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Guanacos Camels Llamas Alpacas and Vicuñas: Camelidae

Camelids And People

Camelids have been used for transportation as well as a food and clothing source for about seven thousand years. They are especially valuable as transportation in the North African and Asian deserts because they can travel up to 100 miles (161 kilometers) without water. They are also able to carry heavy loads and still keep a steady pace.

Camels are a sign of wealth to some desert populations. These species provide humans with milk, meat, and wool used to make clothing, blankets, and tents. The fat can be removed from their humps and melted for use in cooking.

Llamas and alpacas were domesticated thousands of years ago. Alpacas were first imported to the United States in 1984, and in 2004 there were more than fifty thousand registered alpacas in the United States. Llamas are believed to be domesticated, tamed, by about 4,000 B.C.E.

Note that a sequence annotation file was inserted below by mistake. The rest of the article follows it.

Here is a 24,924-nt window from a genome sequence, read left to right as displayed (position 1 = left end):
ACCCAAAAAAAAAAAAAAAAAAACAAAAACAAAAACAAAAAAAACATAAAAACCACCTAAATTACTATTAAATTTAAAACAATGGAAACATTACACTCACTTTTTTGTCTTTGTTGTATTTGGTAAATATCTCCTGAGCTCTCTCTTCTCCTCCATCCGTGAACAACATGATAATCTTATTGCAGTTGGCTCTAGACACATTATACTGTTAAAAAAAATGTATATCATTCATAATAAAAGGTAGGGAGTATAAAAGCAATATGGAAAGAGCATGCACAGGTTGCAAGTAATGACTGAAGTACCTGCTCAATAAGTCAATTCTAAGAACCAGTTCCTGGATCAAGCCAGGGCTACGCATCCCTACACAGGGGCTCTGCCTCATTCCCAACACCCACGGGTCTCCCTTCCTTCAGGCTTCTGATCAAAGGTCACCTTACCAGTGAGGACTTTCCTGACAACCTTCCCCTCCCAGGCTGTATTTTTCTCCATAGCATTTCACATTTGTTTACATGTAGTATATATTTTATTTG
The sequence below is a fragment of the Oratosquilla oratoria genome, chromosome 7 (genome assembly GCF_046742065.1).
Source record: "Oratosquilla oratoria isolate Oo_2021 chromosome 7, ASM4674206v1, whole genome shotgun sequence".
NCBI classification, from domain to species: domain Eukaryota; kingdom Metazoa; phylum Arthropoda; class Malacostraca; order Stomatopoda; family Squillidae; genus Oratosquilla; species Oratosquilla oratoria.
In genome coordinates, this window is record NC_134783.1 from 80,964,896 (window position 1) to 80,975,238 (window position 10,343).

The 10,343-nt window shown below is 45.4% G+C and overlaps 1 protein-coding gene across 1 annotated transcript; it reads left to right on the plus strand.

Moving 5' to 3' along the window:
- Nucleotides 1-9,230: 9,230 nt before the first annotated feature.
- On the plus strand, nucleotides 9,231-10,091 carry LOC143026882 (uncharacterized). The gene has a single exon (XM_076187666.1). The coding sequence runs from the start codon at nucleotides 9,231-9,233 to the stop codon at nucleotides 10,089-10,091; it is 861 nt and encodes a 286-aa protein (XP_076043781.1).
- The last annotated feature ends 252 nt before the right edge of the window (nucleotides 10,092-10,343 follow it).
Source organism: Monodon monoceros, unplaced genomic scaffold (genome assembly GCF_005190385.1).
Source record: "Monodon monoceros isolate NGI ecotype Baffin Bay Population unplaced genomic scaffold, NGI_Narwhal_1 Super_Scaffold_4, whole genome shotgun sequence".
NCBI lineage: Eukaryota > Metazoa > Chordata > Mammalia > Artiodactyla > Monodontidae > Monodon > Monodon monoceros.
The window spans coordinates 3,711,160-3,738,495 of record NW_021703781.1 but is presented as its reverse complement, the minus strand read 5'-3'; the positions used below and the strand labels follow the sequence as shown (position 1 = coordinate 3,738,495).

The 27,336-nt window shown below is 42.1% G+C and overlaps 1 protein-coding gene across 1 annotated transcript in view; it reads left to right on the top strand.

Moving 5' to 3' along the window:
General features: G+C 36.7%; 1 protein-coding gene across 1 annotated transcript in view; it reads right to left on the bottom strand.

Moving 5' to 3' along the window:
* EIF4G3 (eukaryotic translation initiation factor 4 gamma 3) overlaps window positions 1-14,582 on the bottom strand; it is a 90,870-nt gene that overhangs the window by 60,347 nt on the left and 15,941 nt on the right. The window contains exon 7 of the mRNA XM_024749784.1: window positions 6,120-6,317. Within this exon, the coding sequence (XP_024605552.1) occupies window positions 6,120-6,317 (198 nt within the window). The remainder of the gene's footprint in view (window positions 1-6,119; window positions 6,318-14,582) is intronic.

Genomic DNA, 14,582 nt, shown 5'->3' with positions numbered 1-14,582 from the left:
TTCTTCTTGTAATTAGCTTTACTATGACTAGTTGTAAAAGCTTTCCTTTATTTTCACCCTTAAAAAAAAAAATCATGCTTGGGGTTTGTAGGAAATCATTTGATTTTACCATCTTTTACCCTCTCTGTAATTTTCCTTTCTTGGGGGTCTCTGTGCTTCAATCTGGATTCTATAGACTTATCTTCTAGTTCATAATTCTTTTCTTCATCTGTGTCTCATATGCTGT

Vicuñas were used in religious rituals in the Inca empire. Guanacos provided food, hides, and fibers for South American cultures, but they have never been domesticated.


According to Lisa Olsen, an alpaca rancher in North Carolina, pregnant female alpacas can sell for $12,000 to $22,000 each. That is a nice profit considering that they are not very expensive to feed, since they live on hay, grass, and grains.

According to the Alpaca Owners and Breeders Association, the record for the highest dollar sale of a male alpaca was set in 2002, when a sire sold for $265,000. Like any other livestock ranching, alpaca breeding is a business, and it is gaining popularity.

Additional topics

Animal Life ResourceMammalsGuanacos Camels Llamas Alpacas and Vicuñas: Camelidae - Physical Characteristics, Diet, Behavior And Reproduction, Camelids And People, Conservation Status, Dromedary Camel (camelus Dromedarius): Species Accounts - GEOGRAPHIC RANGE, HABITAT